Shortly before the 2016 election, I noticed two things that I didn’t combine fast enough to reshape my expectations. The first was that undecided voters (of whom there were a lot) were shifting to Trump, something that was observable in late polling. The other was the legitimate groundswell of support for Trump that I saw in Scranton, Pa., in the last weekend, including a number of voters who told me that they didn’t usually bother to vote. That latter observation has lingered, particularly in the context of the polling question.
Were the misses in 2016 and 2020 largely a function of people who don’t usually vote coming out to cast a ballot — and not bothering to do so in 2018?
A new analysis of why polls missed the mark in 2020 from a group of Democratic pollsters includes that possibility.
“Among low propensity voters — people who we expect to vote rarely — the Republican share of the electorate exceeded expectations at four times the rate of the Democratic share,” the pollsters wrote in an essay describing their analysis. “This turnout error meant, at least in some places, we again underestimated relative turnout among rural and White non-college voters, who are overrepresented among low propensity Republicans.”
Later, they put a fine point on it.
“[W]e have to realize polling error has been far more pronounced in presidential elections, especially those with Donald Trump on the ballot,” they write, “so we should be careful not to overcorrect for an error that may be geared to one man.”
This is an important question, for obvious reasons. If Trump’s ability to turn out voters broke the ability of pollsters to measure likely outcomes, it hardly absolves polling, but it does decrease the likelihood that polls will similarly err in the future. (We should note, by the way, that the narrative that the polls were all wildly off the mark in 2020 is itself somewhat inflated.)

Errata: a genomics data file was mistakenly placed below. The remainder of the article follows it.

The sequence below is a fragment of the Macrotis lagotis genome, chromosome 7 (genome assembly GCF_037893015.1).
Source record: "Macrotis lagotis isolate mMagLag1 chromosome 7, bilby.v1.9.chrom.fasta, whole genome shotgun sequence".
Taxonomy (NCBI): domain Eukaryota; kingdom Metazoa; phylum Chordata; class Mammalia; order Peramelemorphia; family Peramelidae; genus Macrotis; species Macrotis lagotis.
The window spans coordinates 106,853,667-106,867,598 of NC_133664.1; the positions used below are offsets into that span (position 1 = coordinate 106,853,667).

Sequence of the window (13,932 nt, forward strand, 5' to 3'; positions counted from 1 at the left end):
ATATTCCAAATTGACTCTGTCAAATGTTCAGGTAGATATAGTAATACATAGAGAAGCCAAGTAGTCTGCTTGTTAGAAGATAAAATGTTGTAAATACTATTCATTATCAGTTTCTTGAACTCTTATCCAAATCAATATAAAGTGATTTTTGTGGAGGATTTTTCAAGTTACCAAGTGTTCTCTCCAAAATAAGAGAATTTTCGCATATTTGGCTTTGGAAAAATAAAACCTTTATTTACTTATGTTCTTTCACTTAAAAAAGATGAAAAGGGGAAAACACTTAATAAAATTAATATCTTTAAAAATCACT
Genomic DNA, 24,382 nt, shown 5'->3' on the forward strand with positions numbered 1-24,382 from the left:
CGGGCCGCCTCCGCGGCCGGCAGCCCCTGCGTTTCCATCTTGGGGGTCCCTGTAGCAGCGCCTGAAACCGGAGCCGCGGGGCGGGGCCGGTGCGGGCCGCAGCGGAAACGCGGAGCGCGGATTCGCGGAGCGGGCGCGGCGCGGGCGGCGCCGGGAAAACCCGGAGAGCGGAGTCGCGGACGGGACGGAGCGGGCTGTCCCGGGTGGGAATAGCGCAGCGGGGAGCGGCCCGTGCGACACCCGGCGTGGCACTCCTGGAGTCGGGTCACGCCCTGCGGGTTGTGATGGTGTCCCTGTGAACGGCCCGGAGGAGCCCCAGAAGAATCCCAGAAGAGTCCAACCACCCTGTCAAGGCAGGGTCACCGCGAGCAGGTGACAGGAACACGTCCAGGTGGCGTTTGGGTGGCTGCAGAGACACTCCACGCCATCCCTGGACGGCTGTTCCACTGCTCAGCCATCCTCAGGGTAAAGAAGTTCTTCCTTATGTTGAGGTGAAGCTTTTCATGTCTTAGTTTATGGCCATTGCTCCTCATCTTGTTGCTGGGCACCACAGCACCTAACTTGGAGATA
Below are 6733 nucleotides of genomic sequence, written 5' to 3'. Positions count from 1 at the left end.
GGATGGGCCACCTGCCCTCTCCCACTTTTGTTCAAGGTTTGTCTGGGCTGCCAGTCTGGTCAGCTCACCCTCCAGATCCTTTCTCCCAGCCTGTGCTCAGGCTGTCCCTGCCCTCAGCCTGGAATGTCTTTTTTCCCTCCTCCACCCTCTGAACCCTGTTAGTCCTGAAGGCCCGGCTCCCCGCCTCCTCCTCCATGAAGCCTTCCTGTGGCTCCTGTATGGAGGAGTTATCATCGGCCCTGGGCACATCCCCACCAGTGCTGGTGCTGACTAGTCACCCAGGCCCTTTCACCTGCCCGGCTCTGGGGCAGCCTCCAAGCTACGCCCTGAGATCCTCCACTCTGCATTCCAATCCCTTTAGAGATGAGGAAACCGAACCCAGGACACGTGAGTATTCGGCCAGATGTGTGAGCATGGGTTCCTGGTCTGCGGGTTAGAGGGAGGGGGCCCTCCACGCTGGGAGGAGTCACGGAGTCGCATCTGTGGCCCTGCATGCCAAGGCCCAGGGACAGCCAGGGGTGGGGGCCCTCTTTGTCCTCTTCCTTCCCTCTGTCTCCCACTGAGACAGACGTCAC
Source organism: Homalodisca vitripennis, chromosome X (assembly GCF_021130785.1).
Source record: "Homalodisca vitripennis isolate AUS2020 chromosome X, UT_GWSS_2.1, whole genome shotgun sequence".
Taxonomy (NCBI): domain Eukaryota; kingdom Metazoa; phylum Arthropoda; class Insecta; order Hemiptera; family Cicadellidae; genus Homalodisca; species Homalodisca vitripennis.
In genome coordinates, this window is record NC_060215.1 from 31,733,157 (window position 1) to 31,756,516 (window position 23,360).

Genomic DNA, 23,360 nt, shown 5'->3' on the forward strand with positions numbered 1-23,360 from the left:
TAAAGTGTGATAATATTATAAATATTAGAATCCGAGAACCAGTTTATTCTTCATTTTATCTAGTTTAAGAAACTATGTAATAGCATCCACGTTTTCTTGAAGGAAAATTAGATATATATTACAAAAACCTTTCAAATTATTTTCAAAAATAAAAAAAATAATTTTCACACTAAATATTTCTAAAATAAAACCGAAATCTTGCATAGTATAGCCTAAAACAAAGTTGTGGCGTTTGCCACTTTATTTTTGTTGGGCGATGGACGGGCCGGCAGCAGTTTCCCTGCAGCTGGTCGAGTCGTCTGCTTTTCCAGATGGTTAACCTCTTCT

This is all hard to measure, for a variety of reasons. The pollsters themselves downplay the idea that they simply missed a surge of Trump voters by pointing out that their turnout models — the expectations they had for who would vote — were themselves accurate. If that’s the case, it means that the responses they got from their polling itself poorly measured sentiment. (To oversimplify: If you know that you polled more White people than are likely to vote, you can weight your results to reflect whom you expect to show up at the polls. But if you’re polling a group of White people who offer responses that don’t reflect the population overall, your results will be off the mark even when weighted.)
I’d been meaning for a while to see whether I could find data that spoke to the idea that Trump voters were different from Republicans overall. With the help of Washington Post data guru Lenny Bronner and a voter file from the data firm L2, I got two sets of data: the number of currently registered Republicans who voted in 2016 and 2020 and the number who voted in 2016, 2020 and either 2014 or 2018. In other words, two groups in each county: those who voted only when Trump was on the ballot and those who voted in midterms, too. (In states that don’t register voters by party, we used L2′s modeled party identity.) In each county, I took the difference between those groups — non-midterm voters, since the 2016-and-2020-only pool was larger — and compared it to the Republican vote total in the county last year.
There are a lot of caveats that apply here, but one interesting pattern did emerge. In counties that voted more heavily Republican, the number of voters who didn’t vote in midterms was, on average, a higher percentage of the number of Republican votes. In other words, Trump-only voters made up a higher percentage of the total. In rural counties, that effect was larger.
Bear in mind, these aren’t new voters. These are voters who voted in both 2016 and 2020, meaning that they could certainly have voted in 2018, too. But in places where Trump did better, a greater density of the 2020 voters tended to have skipped the midterms.
This is a very rough calculation, admittedly. If we plot each rural county (using Pew Research Center’s designations), you can see how messy the results are. But you can also see the trendline.
This doesn’t prove that Trump was dependent on voters who only came out to vote for him. All it does is provide one more bit of data suggesting that it might be the case that his candidacy had an unusual effect, particularly in more rural areas. (There’s a correlation between population density and college education. In rural counties, an average of 20 percent of White adults have degrees; in large urban counties, the average is 45 percent.)
What it does, in essence, is serve as another reminder that I need to change that battery.